U.S. Forest Service, Tahoe National Forest press release
The Tahoe National Forest today announced the public release of the final environmental impact statement (FEIS) and draft record of decision (ROD) for the North Yuba Landscape Resilience Project (NYLRP). This project has been developed in collaboration with North Yuba Forest Partnership (NYFP), which includes a diverse group of eight partners.
The 275,000-acre NYLRP includes forest impacted by insects, disease, drought and wildland fire exacerbated by climate change and unsustainable forest conditions. Resources within the landscape include clean water for downstream users, clean air, recreation opportunities and other vital ecosystem services.
Selected by the Forest Service as one of 10 initial landscapes for Bipartisan Infrastructure Law investments, NYLRP is a landscape-scale, vegetation and fuels management project designed to reduce the risk of catastrophic wildfire and its impacts to the human and natural environment. The project will promote fire adapted communities, improve biodiversity and protect and preserve watershed reliability through a balance of timber harvest, thinning and prescribed fire in the North Yuba watershed.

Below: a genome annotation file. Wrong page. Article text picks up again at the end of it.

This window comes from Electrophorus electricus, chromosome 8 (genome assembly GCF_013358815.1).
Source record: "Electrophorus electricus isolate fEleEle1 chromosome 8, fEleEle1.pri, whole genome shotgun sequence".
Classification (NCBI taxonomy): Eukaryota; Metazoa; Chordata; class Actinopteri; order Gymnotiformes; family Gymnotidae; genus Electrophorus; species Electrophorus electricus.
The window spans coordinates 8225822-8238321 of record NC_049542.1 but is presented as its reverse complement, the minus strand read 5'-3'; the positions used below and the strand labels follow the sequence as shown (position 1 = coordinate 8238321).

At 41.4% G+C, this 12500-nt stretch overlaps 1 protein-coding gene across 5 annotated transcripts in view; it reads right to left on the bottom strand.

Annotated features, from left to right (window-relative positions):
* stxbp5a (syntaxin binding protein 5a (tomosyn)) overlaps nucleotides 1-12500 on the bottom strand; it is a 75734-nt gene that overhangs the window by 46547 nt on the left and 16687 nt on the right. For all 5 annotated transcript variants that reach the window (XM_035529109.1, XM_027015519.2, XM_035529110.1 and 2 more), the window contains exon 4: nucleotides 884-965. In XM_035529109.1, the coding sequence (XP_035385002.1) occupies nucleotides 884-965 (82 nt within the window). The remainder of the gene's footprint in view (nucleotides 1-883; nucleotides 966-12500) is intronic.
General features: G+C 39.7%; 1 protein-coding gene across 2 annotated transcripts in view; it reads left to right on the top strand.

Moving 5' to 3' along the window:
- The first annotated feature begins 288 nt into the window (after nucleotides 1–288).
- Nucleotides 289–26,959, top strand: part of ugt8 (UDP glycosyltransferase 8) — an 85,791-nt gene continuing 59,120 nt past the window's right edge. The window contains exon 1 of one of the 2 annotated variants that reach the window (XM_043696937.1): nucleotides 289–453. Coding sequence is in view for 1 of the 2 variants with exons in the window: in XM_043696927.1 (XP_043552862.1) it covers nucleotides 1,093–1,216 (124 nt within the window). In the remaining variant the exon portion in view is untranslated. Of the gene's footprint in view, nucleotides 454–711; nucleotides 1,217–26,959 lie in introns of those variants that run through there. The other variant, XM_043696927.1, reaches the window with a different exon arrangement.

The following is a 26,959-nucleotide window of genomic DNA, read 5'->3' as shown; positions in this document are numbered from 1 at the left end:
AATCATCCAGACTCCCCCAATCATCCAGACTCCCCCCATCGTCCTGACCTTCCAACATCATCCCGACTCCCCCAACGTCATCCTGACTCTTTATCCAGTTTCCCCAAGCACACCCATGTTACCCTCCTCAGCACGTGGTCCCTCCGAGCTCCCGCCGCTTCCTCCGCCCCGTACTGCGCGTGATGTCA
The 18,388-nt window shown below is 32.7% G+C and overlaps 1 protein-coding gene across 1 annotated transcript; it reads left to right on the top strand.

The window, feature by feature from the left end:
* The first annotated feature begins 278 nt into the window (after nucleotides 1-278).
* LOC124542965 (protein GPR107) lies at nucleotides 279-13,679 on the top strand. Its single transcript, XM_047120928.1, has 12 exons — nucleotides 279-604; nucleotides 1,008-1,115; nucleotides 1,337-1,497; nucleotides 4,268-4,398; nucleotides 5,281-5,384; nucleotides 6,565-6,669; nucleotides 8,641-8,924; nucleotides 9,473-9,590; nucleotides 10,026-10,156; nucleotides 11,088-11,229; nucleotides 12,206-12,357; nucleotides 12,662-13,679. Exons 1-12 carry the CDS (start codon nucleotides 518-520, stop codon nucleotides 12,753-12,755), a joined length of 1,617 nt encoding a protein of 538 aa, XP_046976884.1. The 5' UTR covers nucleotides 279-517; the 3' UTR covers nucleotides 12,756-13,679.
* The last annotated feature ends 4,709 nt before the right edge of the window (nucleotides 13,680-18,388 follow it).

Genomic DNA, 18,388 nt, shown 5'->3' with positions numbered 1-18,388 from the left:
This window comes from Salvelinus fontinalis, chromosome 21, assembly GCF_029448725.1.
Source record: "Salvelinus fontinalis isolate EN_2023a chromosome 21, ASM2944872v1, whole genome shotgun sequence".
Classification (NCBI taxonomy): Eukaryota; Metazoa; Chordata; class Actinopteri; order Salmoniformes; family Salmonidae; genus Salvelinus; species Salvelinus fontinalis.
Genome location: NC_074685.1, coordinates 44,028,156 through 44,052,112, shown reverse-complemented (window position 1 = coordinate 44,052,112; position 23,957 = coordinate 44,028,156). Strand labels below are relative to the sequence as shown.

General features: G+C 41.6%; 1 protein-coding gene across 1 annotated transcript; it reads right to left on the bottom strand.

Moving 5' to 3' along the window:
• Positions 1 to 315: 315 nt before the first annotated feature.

The North Yuba watershed includes thousands of acres of forest habitat, supports high biodiversity, is home to many communities, offers excellent opportunities for recreation, and is an important source of water to downstream users including the densely populated Sacramento region. The project aims to improve watershed resilience by protecting 260,000 acre-feet of water supply for 60,000 acres of productive farmland while also protecting water quality in the Sacramento Delta. Using the best available science and data, proposed treatments for the NYLRP are key steps in implementing the Forest Service’s Wildfire Crisis Strategy on a landscape-scale.
“The North Yuba Landscape Resilience Project is a unique and exciting project in the country, bringing together a great group of partners with the best science to chart a course for a better forest future,” said Tahoe National Forest Supervisor Eli Ilano. “We have collaborated with partners on the project from concept to implementation. These relationships are already beginning to move us toward protecting communities and water and power infrastructure using ecologically-based forest management. The national and local funding, coupled with innovative conservation financing, are enabling faster completion of work, with on the ground implementation beginning immediately when project decisions are signed.”
View the FEIS and the Draft ROD